Across northeast Arnhem Land there are many myths of first encounter in which the question of how Yolngu might react to the presence of the other is discussed. In a majority of narratives, as I detail later, the bricoleur or mythmaker uses the dingo or wild dog as the central character (McIntosh 2006b). In dog myths from Yirringa, for example, the mythical actors use only traditional technology—bark canoes and stone axes—and nothing from the visitors. The message seemed to be that the Yolngu would not be overrun by the new, losing control of their lands and bodies as the influence of newcomers steadily grew. And yet even with this self-imposed regimen of seclusion, the Yolngu landowners of Unbirri and Yirringa, relatives of today’s Warramiri clan traditional owners, became extinct in the 1800s in part as a consequence of diseases introduced by Macassans (Burrumarra, Pers. comm., 1988). A ‘scratching sickness’, most probably smallpox, was experienced along the entire Wessel Island chain and elsewhere in Arnhem Land, leading to the demise of many clans (see Campbell 2002).
In the 1980s, visitors to the region would often avoid the use of non-traditional material culture. Even though Bayini herself represented all things new, her law in this instance meant no metal cooking pots, no axes, knives or any other such items. Baler shells were preferred for carrying water for this was the law of Bayini at Yirringa.
On a hunting trip with Yolngu friends and family to Yirringa in the late 1980s, I witnessed this practice first hand. Our five boats were anchored offshore in a wide semicircle. Some members of the party waded ashore to make fires while others ventured into the swampy hinterland where their hunting dogs were let loose to chase out goanna. It was an extraordinary scene as the dogs, the men and the women, working together, herded dozens of the scurrying lizards onto the beach and into the water, where Yolngu were waiting knee deep in the water with wooden clubs to kill them. After a memorable feast, we left the island, never once using modern technology. I remember how the elders joked as they made fire without matches, to the delight of the children.
Bukulatjpi and cognitive dissonance
What can we deduce from the contradiction at the heart of the Bayini narrative? In Leon Festinger’s theory of cognitive dissonance, drawn from his book When Prophesy Fails (Festinger et al. 1958), the conflict or tension between established beliefs and new information leads to a disequilibrium, which motivates people to reduce or eliminate the contradictions and justify a new stance through what is called ‘adaptive preference formation’. Burrumarra was aware of this term, ‘cognitive dissonance’. He had spent many days with world-renowned clinical psychologists and psychiatrists, including Dr John Money, most famous for his work on infant sex assignment in cases where the sexual identity of newborns was not apparent. In relation to the uncertainties and dissonance of those early days of contact, Burrumarra simply said that his ancestor, a Warramiri leader from the early 1800s named Bukulatjpi, dealt with the disequilibrium by ‘picking up the swords and doing the dance’.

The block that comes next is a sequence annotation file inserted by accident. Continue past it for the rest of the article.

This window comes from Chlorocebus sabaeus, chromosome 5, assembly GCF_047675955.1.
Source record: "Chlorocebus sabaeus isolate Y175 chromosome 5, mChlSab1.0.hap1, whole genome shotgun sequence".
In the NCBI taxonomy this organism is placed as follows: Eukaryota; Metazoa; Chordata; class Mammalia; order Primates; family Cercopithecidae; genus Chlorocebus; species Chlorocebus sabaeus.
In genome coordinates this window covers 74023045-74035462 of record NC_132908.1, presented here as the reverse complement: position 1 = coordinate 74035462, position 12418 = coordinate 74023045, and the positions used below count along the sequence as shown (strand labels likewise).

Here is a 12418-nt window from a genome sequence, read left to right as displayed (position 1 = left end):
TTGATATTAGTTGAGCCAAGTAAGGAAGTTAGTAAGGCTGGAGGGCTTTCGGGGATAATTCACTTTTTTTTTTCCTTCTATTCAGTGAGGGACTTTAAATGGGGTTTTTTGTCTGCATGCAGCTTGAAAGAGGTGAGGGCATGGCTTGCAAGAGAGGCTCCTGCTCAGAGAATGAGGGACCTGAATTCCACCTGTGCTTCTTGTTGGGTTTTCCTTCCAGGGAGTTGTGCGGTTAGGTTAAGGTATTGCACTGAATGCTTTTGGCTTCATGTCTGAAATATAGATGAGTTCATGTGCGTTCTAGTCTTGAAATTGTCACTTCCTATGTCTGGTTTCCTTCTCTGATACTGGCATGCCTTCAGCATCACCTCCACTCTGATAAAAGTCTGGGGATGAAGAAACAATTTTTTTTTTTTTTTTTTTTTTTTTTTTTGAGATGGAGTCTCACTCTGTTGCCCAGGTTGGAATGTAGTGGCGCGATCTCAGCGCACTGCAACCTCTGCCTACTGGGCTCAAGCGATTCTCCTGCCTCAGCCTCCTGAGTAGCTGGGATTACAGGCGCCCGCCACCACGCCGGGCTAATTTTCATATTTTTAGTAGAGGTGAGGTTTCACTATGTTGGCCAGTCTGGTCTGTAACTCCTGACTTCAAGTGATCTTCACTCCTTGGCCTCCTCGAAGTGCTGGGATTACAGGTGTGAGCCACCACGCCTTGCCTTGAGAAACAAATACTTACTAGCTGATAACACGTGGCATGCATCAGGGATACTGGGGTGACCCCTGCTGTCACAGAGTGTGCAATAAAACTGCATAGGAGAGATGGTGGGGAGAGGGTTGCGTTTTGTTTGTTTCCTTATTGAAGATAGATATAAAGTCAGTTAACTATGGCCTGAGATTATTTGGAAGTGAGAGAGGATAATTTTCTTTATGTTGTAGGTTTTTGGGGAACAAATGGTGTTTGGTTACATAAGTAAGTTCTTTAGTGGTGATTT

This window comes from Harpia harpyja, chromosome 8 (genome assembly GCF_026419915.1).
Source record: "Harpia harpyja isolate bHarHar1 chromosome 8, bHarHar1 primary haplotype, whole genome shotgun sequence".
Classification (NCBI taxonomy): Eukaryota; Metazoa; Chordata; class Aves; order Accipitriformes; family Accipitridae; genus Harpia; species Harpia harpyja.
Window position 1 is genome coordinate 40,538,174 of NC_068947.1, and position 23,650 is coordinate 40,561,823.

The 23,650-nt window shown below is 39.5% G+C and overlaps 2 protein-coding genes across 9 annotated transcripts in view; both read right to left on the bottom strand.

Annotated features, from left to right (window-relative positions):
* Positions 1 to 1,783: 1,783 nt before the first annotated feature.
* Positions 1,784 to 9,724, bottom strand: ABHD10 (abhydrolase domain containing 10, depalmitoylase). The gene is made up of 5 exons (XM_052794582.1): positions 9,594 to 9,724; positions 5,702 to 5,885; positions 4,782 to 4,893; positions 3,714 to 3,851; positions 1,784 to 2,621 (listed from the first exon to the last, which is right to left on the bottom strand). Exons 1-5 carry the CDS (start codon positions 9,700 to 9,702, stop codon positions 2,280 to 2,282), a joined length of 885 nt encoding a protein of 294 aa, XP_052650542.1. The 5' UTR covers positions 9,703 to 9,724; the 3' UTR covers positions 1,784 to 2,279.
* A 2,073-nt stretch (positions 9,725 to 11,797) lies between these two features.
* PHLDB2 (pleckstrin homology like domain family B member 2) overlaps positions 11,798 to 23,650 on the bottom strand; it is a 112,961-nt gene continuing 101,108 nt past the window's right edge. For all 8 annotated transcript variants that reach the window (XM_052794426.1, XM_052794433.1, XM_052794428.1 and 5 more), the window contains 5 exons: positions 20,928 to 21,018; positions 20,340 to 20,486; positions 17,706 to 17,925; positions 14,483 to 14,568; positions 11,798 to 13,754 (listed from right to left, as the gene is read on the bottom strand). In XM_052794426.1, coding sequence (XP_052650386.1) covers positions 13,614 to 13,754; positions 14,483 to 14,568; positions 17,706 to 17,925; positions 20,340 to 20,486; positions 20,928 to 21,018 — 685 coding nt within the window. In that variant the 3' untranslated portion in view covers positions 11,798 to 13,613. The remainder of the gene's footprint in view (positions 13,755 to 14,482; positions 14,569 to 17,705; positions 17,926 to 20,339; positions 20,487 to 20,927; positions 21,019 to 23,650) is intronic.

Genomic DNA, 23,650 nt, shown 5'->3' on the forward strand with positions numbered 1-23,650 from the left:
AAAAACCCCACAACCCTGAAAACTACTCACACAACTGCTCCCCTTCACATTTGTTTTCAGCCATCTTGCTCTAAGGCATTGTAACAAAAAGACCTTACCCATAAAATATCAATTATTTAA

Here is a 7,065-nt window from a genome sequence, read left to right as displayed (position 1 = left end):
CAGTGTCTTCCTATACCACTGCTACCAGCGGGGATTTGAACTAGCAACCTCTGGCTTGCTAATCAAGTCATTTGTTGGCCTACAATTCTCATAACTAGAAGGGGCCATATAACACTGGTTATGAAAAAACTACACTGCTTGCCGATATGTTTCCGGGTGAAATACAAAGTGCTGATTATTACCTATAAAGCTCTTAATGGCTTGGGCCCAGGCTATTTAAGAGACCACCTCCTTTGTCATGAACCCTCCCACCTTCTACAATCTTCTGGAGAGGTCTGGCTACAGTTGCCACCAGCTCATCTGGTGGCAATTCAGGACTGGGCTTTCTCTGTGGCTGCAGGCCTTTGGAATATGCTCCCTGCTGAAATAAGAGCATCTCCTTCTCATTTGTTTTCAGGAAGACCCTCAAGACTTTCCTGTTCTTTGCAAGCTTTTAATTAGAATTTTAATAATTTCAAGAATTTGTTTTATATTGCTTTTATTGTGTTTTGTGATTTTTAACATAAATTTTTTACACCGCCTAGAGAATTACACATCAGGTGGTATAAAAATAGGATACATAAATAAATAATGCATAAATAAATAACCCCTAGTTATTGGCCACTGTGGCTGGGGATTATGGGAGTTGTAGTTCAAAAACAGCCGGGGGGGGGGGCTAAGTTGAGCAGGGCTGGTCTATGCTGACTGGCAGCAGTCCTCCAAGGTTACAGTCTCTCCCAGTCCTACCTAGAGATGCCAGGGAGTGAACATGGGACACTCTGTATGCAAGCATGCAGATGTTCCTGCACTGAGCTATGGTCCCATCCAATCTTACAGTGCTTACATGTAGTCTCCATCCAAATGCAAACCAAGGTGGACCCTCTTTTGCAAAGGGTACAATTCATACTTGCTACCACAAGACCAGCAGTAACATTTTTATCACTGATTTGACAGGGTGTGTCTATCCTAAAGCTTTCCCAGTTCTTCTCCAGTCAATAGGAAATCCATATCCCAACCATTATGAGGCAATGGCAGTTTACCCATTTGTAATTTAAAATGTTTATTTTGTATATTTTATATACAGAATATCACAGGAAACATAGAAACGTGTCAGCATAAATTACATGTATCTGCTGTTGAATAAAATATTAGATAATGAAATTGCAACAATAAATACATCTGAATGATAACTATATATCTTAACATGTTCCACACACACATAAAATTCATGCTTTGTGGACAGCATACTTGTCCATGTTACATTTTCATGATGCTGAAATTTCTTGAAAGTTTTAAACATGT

Burrumarra was referring here to the many ceremonies, some integrating flags and swords, that were understood to be held in common by Yolngu, pre-Macassans and Macassans. ‘There were no doubts’, Burrumarra said. Bukulatjpi’s actions and the thinking behind them, variously interpreted, became the basis of an enduring Yolngu law that emphasised pride in one’s Yolngu heritage, and also a pan-Yolngu sense of resistance to unwelcome outside intrusion.
Bukulatjpi’s significance to the Yolngu as a whole became evident when, in the 1960s, the lives of Arnhem Landers were becoming increasingly bound by the administrative procedures of the Commonwealth Government of Australia. Yolngu were required to have a surname and the labels Burarrwanga, Yunupingu, Dhamarrandji, Dhurrkay, Marika and so on were adopted by young clan leaders (McIntosh 1994). Each of the aforementioned names has a profound meaning. The Warramiri clan chose the surname of their ancestor, Bukulatjpi, a man who was credited by Burrumarra and others with ‘doing the thinking’ with regards to the pre-Macassan Bayini.
Bayini narratives drawn from sacred sites across northeast Arnhem Land are centre stage for at least five Yirritja clans—the Warramiri, Wangurri, Birrkili, Dhalwangu and Gumatj—and a number of now extinct groups, such as the Lamamirri and Yalukal (McIntosh 2000). While there is considerable variation in the Bayini narratives, the essential elements are the same and they all derive for the most part from Bukulatjpi, and then through multiple hands and interpretative processes down to the present. Bukulatjpi died at Melville Bay near Nhulunbuy at a sacred place now occupied by the Nabalco aluminium plant (Burrumarra, Pers. comm, 1988). The irony was not lost on Yolngu who look to the Bayini narratives for inspiration in their fight for the recognition of their individual and collective rights in a world in which they had become increasingly marginalised.